here is link to erika’s blog about the show making process:
you, me, and everybody that we know.
a shape is beginning to emerge. the shape seems divided into three parts. the first part is about home, and drifting. the second part is about what has happened. and the third is about how long can we keep this up, and what does it mean to stop.
e and i speak over lunch about the encounter with making the show. i feel frustrated that the show is difficult, and wish i could apply rigour to loosen it up. but i understand that sometimes one must look with soft eyes, and allow the show to emerge slowly.
e says that shows can be timid too and frighten easily.
she also talks about going against ones natural habits. slower and gentle if you are used to being more athletic. physical and exhaustive if you are lighter.
why is it that the world constructs itself in such a way that you must cultivate the opposite?
a lot of the ideas coming to e and i are in formless hunches. my reaction is to think that at some point we must trust that meaning comes later.
what is most important is to create some materials that engage us in a constructive conversation.
in preparation i have created a list of ways i experience life:
life feels strangely elusive like i could disappear if i am not careful.
every time i travel i learn a little something about life i didn’t know.
i feel the least amount of fear when i am making something.
i often feel like i don’t know what to do.
rarely does an opportunity present itself without you doing something to make it happen.
nothing really lasts, and when you think about that when you are doing something you really enjoy you appreciate it more.
the feeling that life can be overwhelming and terrifying can cover up for a deeper feeling that you believe things don’t work out- but what evidence is there for that?
things have worked out so far.
there is beauty in a lot of things.
food always makes meetings better.
each element needs to have a sort of sense to it. today we work toward that sense, and the rules that may help define it.
we talked about folk tales again. talking animals. maybe a black bird.
‘you can’t drift forever or you will go insane’.
i was watching an interview with lars von tier about his anticrist film in which he talks about starting from a thesis he does not necessarily believe in. i find myself thinking of this when i consider my belief that all states of drift must end at some point.
‘they all returned from their adventure drunk, and exhausted to discovered nothing had changed, that nothing could have changed.’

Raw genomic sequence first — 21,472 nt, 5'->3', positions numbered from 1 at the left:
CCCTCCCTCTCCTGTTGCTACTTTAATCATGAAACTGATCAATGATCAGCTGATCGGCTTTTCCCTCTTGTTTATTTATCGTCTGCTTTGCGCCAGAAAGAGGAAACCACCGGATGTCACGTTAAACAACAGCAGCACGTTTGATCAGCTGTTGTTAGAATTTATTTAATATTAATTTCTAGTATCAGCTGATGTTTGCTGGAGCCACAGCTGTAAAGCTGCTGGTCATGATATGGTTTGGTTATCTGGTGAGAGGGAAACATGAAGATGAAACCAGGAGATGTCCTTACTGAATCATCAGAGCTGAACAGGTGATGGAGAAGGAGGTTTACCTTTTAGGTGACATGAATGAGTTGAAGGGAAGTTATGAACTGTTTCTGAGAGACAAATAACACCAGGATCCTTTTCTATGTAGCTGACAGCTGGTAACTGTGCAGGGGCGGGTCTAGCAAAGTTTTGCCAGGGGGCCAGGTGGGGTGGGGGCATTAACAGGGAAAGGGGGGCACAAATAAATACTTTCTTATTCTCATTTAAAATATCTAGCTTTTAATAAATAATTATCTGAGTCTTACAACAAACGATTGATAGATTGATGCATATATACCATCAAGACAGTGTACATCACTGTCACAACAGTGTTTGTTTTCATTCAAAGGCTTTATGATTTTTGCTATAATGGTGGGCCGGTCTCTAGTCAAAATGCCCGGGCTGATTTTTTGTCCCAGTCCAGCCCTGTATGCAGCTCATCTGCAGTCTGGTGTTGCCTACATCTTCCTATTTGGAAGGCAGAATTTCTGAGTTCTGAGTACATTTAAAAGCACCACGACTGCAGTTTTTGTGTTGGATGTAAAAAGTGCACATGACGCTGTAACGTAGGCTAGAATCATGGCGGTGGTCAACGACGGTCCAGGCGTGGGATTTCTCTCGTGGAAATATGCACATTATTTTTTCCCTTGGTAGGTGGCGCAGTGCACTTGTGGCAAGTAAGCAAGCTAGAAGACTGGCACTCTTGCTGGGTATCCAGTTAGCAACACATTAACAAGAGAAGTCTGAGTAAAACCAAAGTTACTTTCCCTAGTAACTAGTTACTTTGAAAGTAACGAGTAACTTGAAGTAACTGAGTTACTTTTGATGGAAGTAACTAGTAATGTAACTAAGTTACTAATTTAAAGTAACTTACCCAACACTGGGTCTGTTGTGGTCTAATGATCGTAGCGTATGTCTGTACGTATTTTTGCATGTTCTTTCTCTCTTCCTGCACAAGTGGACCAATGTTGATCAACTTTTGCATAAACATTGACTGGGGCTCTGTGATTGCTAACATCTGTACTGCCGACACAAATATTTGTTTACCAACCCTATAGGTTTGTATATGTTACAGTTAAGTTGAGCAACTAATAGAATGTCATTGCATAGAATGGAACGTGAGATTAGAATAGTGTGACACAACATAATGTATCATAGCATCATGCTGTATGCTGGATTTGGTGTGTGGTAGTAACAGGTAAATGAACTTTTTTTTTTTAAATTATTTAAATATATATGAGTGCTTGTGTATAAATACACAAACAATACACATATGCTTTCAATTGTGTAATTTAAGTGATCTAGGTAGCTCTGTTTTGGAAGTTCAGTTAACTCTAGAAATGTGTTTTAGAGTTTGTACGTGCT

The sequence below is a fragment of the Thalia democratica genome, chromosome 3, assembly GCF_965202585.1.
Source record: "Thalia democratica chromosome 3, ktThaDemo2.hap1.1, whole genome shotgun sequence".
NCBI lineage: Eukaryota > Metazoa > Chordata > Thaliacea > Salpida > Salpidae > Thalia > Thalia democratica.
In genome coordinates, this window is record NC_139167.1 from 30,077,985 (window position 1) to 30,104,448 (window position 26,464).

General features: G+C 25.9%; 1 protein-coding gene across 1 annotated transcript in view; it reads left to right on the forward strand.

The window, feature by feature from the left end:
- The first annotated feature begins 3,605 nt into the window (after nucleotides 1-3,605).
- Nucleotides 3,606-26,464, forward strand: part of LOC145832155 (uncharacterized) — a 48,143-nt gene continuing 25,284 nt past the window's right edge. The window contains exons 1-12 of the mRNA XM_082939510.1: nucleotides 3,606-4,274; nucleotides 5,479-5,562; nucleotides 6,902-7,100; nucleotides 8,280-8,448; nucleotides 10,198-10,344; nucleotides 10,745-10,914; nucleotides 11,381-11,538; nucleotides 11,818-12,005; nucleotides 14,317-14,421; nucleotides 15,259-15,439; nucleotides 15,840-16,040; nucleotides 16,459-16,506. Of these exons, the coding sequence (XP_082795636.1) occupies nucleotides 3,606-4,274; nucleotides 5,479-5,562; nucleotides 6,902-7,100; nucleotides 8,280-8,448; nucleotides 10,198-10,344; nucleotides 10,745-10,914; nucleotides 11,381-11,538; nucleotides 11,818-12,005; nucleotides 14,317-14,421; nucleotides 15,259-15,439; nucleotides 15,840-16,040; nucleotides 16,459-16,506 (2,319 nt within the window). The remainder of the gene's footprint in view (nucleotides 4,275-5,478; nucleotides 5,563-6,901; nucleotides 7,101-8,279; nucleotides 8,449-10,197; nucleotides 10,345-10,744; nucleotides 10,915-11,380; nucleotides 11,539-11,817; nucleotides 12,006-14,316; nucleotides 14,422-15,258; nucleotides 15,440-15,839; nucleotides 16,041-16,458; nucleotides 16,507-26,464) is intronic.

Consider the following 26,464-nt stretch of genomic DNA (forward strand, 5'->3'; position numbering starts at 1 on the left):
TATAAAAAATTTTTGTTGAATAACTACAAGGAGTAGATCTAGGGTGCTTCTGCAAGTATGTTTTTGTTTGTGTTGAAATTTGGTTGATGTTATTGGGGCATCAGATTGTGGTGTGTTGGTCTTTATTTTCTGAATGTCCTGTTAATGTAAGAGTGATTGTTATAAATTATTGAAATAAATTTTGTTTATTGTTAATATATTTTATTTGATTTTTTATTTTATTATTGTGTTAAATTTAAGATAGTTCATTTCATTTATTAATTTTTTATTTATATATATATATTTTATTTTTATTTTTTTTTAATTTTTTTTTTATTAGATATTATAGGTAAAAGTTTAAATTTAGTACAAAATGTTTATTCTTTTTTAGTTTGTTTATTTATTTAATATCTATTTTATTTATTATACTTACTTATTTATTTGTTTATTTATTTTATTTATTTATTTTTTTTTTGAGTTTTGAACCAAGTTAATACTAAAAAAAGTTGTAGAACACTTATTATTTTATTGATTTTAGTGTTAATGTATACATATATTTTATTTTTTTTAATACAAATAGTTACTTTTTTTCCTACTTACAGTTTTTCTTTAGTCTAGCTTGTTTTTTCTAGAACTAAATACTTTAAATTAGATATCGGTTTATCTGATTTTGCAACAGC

for von tier there is an opportunity to learn something from arguing a thesis one does not believe.
e and i left the day talking about the need to start generating quantity, and deferring judgement.
a day for independent research. a time to chase one’s own curiosities. a necessary step at this point.
i am looking closely at the folk story- simple straight forward story with a talking animal or two.
the interest in the project construction always interests me at the beginning. the shapes that make up the work. with this project we take our cues from the derive. a long walk/stroll. yet, the folk tale has something to tell us. this impulse comes intuitively, but if one looks at the starting points it may be more obvious than that.
there is a constant cycle of forgetting/ remembering. looking for what is mysterious/ what is obvious.
the day begins with an exercise. we wander about the city open to adventure. i observe all the lines of motion. i allow myself to be pulled by the people on the street.
e and i meet to talk about our discoveries over coffee. we find our ways to character and situation.
ideas are tender at this point. they need to be strengthened by research.
narrow the focus.
define the terms:
loneliness- absence of connection with others
place- the landscape you feel belonging to
there is also a fear that emerges in these early days. a fear of moving into the idea. of answering the questions.
talking, brainstorming, coffee and biscuits. reminding ourselves of project descriptions. looking at rehearsal spaces.
“So, more than a substance, plastic is the very idea of infinite transformation; as its everyday name indicates, it is ubiquity made visible. And it is this, in fact, which makes it a miraculous substance: a miracle is always a sudden transformation of nature. Plastic remains impregnated throughout with this wonder: it is less a thing than the trace of movement.” roland barthes